A car that hit and killed a couple as they walked along a Fife road did not appear to brake before impact, a court has heard.
Police crash scene investigator Peter Marshall said tyre marks in the grass indicated the wheel of the vehicle was “rolling” when it struck Harry and Shirley Taggerty.
The pair died at the scene at Glenrothes’ Riverside Park after being hit by a Ford Fiesta driven by Liam McWatt on July 13 2019.
The High Court in Edinburgh heard they landed nearly 50 metres from the point at which they were struck.
McWatt, 24, from Glenrothes, denies causing their deaths by dangerous driving.
Car computer studied
PC Marshall analysed data from an on-board computer on the vehicle – the restraint control module (RCM) – which detected two collision events but no braking action.
The RCM showed the car had accelerated in the five seconds prior to the first collision – the car hitting a tree stump – after leaving the road and hitting the Taggertys.
A second collision registered when the car flipped upside down.
PC Marshall said: “On grass, had there been braking or if ABS had engaged you would expect to see some sort of scuff mark but there was nothing.”
A wheel and part of the suspension were ripped from the vehicle by the collision with the tree stump.
The RCM also showed no sign McWatt had tried to avoid a collision and the car had accelerated for a time.
PC Marshall said there was a “gradual increase in speed for five seconds” from 45 mph to 58 mph, then a drop to approximately 49 mph as a result of the first collision.
He said in the time before and between collisions “the brake pedal hadn’t been pressed at all.”
The court also heard from Dr Nilesh Champaneria, the medic who treated McWatt at Kirkcaldy’s Victoria Hospital following the crash.
He described McWatt as “fit and well”, with minor injuries.
Dr Champaneria said the accused had told him he had taken “Snus” – a tobacco product – under his lip, which made him feel “light headed” due to a “head rush”.
McWatt stated he had used the product before but “didn’t feel it compromised his ability to drive”, the doctor said.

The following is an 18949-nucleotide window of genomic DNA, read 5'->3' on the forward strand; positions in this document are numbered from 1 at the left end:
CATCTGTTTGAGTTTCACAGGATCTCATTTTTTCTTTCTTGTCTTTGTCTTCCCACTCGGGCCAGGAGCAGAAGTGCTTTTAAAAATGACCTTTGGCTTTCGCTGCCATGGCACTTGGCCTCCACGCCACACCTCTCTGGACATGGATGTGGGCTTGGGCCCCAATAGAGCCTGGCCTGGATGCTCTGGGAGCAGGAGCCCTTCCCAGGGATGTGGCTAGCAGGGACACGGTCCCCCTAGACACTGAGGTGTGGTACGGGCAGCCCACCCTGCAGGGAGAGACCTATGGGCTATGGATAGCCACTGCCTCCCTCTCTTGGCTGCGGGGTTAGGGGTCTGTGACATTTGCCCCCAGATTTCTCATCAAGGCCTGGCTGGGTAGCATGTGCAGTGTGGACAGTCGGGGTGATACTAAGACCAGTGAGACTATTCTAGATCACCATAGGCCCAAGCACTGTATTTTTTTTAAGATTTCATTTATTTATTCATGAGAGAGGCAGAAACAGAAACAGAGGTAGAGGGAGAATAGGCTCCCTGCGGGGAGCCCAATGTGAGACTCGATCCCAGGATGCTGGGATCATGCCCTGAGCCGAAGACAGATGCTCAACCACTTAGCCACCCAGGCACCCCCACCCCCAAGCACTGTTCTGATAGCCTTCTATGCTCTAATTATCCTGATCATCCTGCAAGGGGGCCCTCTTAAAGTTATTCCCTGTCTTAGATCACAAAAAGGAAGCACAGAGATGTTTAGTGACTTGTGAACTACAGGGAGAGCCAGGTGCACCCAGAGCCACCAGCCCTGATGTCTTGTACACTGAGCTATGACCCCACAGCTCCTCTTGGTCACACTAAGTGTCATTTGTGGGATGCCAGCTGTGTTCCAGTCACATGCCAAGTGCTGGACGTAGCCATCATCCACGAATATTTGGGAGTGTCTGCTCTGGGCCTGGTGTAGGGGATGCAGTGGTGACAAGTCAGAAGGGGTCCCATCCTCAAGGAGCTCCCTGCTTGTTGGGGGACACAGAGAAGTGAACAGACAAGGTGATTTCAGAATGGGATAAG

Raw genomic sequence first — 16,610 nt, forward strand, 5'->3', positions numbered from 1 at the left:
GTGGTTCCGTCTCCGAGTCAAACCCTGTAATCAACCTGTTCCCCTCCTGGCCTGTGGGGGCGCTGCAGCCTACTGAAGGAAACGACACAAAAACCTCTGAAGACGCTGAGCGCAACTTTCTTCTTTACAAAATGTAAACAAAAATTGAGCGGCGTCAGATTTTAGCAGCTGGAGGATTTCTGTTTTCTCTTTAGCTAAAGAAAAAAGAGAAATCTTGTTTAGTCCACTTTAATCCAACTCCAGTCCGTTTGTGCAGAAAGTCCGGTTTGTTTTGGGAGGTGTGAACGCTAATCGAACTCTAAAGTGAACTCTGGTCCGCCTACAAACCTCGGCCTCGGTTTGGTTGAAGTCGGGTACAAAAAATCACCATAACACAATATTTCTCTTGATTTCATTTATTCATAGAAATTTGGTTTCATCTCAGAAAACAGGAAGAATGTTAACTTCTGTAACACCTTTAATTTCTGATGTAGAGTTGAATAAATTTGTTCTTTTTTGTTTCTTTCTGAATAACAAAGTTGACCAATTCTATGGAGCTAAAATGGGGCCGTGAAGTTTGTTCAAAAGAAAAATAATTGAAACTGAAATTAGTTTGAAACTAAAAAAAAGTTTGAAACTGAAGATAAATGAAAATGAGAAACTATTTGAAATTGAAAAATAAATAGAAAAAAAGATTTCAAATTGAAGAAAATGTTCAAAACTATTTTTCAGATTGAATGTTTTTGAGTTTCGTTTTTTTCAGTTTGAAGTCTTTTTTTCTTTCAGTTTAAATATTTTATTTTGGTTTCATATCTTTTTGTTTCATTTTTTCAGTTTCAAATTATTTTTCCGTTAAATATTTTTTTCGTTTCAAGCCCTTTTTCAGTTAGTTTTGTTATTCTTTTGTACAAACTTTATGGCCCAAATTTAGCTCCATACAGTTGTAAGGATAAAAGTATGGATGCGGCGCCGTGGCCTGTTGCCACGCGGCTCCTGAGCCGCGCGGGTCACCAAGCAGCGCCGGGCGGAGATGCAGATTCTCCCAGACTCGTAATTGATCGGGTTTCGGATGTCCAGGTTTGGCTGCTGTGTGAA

He also told the doctor he had not blacked out or had a seizure.
NHS Tayside consultant cardiologist Dr Stuart Hutcheon was asked to review McWatt’s medical records.
He said, two days after the collision, McWatt and his mother had asked to be referred to a cardiac specialist to see if there was an underlying cause for the crash.
McWatt was seen by a specialist in Edinburgh who put him through rigorous tests.
Dr Hutcheon said in his opinion, it was “unlikely” McWatt had suffered a black out at the time of the crash as he had no history of doing so before or since.
The court previously heard police officer Joseph Archer describe the scene as “very tragic and very traumatic”.
He said Mr and Mrs Taggerty showed no signs of life after being thrown into the air and down a three-metre embankment.
A statement from now-deceased witness Lee Tindall described how Mr Taggerty, 61, had attempted to pull his 58-year-old wife out of the way of McWatt’s vehicle seconds before it struck them.
On the opening day of the trial on Tuesday, jurors were told agreed evidence McWatt was the driver of the car which struck and killed the Taggertys, that he passed a breath test and the car had no contributory defects.
McWatt, of Leslie Mains, Leslie, denies driving dangerously, while using a mobile phone and at excessive speed, entering the opposing carriageway into the path of oncoming vehicles.
The charge states he mounted a grass verge and failed to take evasive action prior to striking the couple on the footpath.
The trial before Lord Scott continues.